In “Hairspray, Tracy Turnblad (Nikki Blonsky) is an overweight teenager in 1962 Baltimore. With pep in her step and music in her heart, she’s pays little attention except to her best friend Penny (Amanda Bynes) and her favorite TV dance program, The Corny Collins Show.
Then fate – well detention to be exact – causes her to stumble into an all-Black dancehall where students are showing off their latest dance moves.
“This is so “Afro-tastic,” she exclaims. (Yes, she really says this). Creep factor aside, the green wide-eyed teen seems honestly intoxicated by all the energy she encounters in the room.
Inspired, she puts a little jig in her gig and perfects a few dance moves that come in handy when she auditions for Corny’s show. With assistance from her friend Seaweed (newcomer Elijah Kelley), Tracy gets on the show, angering resident dance Nazi, Amber Von Tussle and her conniving mother Velma (Michelle Pfieffer).
But her excitement is short-lived. Not happy that Black kids aren’t allowed to dance on the show except on “Negro Day,” Tracy sets out to integrate the show. Along the way, she gets the true meaning of rhythm and blues while and, after a while, displays some good ole fashion’ Black soul.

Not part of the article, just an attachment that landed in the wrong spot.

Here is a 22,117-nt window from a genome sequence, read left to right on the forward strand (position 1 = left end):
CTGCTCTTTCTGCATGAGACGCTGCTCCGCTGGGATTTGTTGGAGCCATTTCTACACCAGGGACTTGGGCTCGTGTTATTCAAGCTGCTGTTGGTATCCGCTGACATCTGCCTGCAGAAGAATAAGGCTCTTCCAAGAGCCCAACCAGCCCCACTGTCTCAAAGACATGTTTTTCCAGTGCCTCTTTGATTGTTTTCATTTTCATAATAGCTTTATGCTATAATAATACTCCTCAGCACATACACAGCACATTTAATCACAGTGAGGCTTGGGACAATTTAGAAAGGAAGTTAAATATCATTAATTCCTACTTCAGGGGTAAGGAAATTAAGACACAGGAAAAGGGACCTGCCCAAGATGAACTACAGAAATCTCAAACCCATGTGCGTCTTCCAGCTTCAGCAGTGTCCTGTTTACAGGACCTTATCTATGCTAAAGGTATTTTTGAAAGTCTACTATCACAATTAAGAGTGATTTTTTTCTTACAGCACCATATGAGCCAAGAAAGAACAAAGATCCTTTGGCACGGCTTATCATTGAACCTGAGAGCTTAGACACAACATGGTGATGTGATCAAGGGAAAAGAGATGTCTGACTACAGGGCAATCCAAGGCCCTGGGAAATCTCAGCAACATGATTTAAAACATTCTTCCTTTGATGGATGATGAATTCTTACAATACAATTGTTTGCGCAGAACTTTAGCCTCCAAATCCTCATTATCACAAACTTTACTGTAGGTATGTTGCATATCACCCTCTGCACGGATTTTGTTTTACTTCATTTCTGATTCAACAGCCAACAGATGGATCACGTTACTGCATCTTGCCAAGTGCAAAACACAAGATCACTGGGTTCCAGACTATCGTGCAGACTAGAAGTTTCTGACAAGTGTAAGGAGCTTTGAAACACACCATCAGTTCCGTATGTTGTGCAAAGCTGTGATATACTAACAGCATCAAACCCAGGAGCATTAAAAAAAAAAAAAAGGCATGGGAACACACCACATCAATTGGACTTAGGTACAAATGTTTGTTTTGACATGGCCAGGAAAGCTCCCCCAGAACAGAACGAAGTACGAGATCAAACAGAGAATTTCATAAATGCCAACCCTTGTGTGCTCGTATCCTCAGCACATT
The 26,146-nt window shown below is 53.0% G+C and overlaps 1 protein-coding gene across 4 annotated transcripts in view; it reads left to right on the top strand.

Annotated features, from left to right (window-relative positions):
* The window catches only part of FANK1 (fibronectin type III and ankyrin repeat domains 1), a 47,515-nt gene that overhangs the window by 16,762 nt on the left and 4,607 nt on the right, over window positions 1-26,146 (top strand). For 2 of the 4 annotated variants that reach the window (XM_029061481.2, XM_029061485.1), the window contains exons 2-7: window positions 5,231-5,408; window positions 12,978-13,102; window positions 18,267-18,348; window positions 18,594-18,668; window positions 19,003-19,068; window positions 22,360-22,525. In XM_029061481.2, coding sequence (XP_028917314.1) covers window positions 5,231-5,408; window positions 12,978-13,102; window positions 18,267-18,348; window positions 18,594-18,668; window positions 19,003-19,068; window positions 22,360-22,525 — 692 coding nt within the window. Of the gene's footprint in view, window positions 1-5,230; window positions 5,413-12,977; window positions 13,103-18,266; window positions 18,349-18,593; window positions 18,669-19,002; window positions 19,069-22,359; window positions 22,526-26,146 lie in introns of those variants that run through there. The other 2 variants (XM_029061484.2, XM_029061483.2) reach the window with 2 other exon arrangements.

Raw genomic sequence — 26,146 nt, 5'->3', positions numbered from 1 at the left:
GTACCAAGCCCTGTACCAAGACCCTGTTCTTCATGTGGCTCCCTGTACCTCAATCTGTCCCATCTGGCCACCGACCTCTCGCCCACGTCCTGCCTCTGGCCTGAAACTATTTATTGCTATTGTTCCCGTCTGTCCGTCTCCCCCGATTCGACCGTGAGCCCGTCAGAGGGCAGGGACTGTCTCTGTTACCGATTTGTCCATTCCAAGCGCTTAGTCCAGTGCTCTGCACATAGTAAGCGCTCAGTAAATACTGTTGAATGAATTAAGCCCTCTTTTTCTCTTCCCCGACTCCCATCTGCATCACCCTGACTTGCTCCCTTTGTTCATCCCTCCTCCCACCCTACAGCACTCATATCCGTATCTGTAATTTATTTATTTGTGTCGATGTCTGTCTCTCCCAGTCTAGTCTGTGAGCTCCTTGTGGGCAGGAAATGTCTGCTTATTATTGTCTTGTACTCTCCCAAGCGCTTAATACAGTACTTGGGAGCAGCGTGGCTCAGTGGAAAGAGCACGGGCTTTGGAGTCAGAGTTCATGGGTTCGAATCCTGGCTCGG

The movie’s casting is rock solid. Some of the characters? That’s another story. Featuring the most unattractive woman played by a man since Wesley Snipes “To Wong Foo,” John Travolta’s infuses Edna Turnblad with a sweet charm, but his overall performance is a mixed bag.
Consisting of high energy songs and performances courtesy of newcomer Blonsky and Kelley, overall, the kids soar. Unfortunately, the film’s politics are suspect. Tracy, the token White girl, gets her cool dance moves from Seaweed and the other the Black kids. Of course, where they live is the “bad part of town.” Finally, to really fulfill every cinematic racial cliché, Seaweed decides to date Tracy’s white friend, Penny, throwing her mother into a racial tizzy!
The film also violates Muscial Film Rule 101: You must have one signature hit to build the story around. Minus that, the film leans on song after boring song, barely moving the story along or adding any real heat to the soundtrack.
“Hairspray” is a short-term toe-tapper. It could never be a true musical heavyweight, but if you like Queen Latifah you’ll enjoy her performance.